The title of a recent post by Contently asked the question, “Can publishers convince consumers to trust native advertising?” Unfortunately, I think Contently is putting the onus on the wrong party.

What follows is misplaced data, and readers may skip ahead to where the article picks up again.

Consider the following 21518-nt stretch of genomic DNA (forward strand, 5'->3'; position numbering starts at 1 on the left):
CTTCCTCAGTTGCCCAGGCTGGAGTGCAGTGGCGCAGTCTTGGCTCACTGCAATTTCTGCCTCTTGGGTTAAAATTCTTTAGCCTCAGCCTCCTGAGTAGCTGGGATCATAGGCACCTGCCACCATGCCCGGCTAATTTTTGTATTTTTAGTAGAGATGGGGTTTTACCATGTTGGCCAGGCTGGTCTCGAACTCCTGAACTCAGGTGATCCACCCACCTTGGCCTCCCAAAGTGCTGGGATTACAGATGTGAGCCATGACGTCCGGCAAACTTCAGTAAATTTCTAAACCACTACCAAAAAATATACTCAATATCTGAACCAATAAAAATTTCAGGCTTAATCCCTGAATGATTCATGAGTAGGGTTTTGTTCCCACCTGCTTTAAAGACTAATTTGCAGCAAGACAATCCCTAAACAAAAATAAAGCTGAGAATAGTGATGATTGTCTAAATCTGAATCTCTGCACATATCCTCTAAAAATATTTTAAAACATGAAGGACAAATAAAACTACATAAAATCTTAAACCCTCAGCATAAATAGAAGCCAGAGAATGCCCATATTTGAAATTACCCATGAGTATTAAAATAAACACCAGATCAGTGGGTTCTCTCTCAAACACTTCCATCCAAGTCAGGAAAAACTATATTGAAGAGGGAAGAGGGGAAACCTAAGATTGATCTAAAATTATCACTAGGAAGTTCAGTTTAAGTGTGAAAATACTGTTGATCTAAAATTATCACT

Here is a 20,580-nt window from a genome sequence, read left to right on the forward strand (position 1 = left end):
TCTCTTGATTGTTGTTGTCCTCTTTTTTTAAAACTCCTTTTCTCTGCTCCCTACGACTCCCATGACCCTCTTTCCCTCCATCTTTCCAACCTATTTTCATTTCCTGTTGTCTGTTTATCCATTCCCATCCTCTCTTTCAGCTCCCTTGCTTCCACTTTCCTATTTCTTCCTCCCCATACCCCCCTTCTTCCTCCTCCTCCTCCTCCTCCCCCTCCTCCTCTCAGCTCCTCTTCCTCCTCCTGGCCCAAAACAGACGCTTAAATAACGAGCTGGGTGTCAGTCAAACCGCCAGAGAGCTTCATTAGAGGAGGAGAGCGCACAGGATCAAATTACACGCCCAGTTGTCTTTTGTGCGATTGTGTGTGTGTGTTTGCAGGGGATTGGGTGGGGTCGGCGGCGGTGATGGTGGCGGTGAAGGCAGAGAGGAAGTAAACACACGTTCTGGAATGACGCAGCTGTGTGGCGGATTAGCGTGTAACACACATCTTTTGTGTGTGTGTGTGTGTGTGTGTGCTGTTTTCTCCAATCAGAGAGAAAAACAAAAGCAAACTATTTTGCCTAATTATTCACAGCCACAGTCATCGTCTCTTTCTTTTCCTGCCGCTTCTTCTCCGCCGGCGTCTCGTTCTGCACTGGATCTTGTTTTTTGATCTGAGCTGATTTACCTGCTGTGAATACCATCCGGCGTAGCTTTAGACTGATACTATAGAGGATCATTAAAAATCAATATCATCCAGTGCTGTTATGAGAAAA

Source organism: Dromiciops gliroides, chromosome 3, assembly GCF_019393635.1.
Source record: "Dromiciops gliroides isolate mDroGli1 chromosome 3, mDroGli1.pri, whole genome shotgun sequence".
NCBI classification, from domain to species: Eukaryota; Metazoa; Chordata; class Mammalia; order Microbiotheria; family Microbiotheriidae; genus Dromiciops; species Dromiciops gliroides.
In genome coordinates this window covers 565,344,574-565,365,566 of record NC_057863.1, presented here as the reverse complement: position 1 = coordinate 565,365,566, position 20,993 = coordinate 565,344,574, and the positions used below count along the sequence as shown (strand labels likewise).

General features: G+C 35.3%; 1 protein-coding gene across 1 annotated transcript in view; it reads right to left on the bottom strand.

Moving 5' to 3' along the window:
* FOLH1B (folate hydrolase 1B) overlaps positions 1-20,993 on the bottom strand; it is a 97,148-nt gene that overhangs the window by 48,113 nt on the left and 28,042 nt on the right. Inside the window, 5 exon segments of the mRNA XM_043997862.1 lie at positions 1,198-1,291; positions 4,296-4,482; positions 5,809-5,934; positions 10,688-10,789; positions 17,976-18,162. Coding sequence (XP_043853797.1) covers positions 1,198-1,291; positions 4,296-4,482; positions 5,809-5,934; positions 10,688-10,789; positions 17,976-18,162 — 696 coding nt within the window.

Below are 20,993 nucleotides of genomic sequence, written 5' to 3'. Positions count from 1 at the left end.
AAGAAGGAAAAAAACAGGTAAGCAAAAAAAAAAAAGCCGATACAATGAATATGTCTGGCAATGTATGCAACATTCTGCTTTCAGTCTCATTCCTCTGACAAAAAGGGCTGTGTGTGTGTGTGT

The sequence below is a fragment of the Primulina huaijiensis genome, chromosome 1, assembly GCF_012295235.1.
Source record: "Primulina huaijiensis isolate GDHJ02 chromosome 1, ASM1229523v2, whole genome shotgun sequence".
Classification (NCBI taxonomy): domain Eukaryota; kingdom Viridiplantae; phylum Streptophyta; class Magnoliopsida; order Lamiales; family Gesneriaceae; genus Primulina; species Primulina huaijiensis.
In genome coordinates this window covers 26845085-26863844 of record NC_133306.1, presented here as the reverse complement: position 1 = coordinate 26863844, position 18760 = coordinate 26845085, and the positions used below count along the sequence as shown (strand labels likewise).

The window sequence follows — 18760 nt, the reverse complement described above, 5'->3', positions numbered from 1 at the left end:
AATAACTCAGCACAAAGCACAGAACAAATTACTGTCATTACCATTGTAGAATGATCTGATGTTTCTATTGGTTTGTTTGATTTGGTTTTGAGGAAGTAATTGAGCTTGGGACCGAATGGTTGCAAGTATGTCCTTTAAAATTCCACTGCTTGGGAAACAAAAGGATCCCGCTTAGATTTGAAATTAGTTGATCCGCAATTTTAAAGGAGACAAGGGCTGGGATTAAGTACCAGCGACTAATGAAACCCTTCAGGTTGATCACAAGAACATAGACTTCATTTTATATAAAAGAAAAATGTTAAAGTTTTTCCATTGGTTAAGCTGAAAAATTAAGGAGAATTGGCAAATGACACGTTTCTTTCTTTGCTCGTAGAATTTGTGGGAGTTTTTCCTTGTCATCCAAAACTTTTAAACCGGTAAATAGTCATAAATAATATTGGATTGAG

Publishers like The Globe and Mail or New York Times shouldn’t have the sole responsibility for trying to convince their readers to trust native advertising – they shouldn’t even have the majority ownership of that problem. It should be the primary responsibility of the companies who have developed the sponsored content. It’s their job to create a brand that is so trusted by the market that readers will still trust that the sponsored content has their best interests in mind, because that’s the real problem. When a reader sees that content is “sponsored”, they immediately think someone’s trying to sell them something – I know I do. Without that trust in the brands themselves - or in other words without trusting that the brands have the readers’ best interests at heart - it will be difficult for any publisher to convince a reader that native advertising isn’t there to sell them something.